Confirmation that swathes of House of Fraser stores will close after the chain was sold brings Chichester’s department store sharply into focus.
C.banner, the Chinese retailer behind Hamleys, said yesterday (May 2) it will buy a 51 per cent stake in the struggling department store chain from its parent Nanjing Cenbest, with £70 million changing hands.
C.banner has committed to making a significant investment into the business.
However, the sale is conditional on House of Fraser shutting stores.
The 59-strong chain, which includes the large store in West Street, Chichester, will put forward a restructuring plan known as a company voluntary arrangement (CVA), which will require the approval of landlords and bondholders.
House of Fraser has been opposite Chichester’s famous cathedral since 1976, formerly called Army & Navy, and in 2016 underwent a major refurbishment.
It is popular with many, selling a wide range of luxury items including perfume and clothing as well as stationary.
House of Fraser leases the Chichester building and last year in April the freehold was sold for £13.4m, with new owners the Charities Property Fund throwing some doubt over its future there by saying at the time: “It is a very attractive building and offers a number of opportunities for alternative uses in the future.”
House of Fraser responded then by saying: “This does not affect the store in anyway, its current use or our tenancy agreement.”
And today, when asked directly if Chichester’s was earmarked for closure, a House of Fraser spokesman said: “At the moment, we cannot give a statement about the CVA as no details have been published.
“The details of the CVA and what format this will take will be released at the beginning of June.”
If Chichester’s is placed on the list of those to be shut, it would be another huge blow to the city’s high street, with clothing giant Next only recently confirming it is looking to get out of its lease in East Street before it ends in 2020, and is unlikely to renew.
Frank Slevin, chairman of House of Fraser, said C.banner’s acquisition was ‘a step to securing House of Fraser’s long-term future’.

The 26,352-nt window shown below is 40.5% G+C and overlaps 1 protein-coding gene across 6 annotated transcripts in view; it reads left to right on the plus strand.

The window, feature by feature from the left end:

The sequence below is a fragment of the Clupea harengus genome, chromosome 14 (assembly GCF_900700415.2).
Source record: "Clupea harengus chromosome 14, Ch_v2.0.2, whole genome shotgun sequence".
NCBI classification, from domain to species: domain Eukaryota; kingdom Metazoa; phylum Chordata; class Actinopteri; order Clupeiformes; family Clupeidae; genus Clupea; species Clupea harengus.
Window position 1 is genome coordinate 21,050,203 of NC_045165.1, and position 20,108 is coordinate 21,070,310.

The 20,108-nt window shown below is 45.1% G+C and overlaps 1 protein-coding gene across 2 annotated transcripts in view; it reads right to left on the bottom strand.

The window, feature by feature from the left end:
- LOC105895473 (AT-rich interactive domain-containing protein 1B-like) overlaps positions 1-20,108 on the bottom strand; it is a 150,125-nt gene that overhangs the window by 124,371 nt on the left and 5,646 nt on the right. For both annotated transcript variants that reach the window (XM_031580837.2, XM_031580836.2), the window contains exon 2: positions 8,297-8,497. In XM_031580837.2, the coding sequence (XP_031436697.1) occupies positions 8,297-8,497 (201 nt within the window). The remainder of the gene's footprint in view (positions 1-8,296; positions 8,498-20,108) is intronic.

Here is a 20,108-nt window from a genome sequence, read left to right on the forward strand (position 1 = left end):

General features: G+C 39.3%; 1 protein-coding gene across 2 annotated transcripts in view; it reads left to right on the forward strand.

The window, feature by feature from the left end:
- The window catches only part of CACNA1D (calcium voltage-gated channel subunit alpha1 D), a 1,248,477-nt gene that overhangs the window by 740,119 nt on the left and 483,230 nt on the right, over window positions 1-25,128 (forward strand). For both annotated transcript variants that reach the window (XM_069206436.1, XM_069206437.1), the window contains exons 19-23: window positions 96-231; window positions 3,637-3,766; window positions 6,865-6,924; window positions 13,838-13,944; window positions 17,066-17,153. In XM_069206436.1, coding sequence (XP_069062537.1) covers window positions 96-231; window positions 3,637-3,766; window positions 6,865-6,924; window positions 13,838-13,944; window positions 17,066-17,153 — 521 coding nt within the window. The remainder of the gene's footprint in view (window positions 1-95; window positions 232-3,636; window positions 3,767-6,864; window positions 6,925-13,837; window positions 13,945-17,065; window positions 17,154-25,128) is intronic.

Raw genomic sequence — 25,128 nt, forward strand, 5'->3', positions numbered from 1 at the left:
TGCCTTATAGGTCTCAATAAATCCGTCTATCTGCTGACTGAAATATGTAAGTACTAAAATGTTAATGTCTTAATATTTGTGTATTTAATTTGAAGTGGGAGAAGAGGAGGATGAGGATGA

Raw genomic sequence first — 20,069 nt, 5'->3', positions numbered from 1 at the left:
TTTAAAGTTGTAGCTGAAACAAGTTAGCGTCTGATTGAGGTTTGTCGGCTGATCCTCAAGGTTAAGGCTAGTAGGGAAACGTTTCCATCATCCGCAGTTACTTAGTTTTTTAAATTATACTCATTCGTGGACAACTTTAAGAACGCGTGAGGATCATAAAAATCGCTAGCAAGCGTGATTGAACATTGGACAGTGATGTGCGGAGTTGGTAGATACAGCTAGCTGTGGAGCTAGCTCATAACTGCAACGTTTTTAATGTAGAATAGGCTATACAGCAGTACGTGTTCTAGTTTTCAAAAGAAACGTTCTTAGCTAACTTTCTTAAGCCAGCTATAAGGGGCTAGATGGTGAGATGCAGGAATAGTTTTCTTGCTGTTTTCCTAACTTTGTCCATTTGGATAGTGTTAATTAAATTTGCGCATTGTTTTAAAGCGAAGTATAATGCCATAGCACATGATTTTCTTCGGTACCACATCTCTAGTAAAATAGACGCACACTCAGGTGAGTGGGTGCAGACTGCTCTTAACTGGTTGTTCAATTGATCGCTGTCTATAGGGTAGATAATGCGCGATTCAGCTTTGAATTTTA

He said: “C.banner’s investment is a vote of confidence in our prospects.
“We know that if we are to deliver a sustainable, long-term business then we need to make difficult decisions about our under-performing legacy stores.
“I am all too aware that this creates uncertainty for my colleagues in the business and so we will be transparent with them throughout the process.” House of Fraser’s troubles came to the fore in January after it suffered a drop in sales over Christmas and started talking to landlords about reducing the size of its property portfolio.
KPMG has been drafted in to advise House of Fraser on its restructuring proposal, with the terms of the plan likely to be finalised at the beginning of June.
House of Fraser is a subsidiary of Sanpower, a Chinese conglomerate chaired by Yuan Yafei.
Mr Yuan has voiced his commitment to House of Fraser, which has 6,000 employees and 11,500 concession staff, and has been pumping millions of pounds into the retailer to keep it on an even keel.
Several household names have pursued CVAs so far this year in a bid to save costs, including New Look, Carpetright and burger chain Byron.
House of Fraser acquired Jenners department store in 2005, with the former family-owned institution changing hands in a deal worth tens of millions.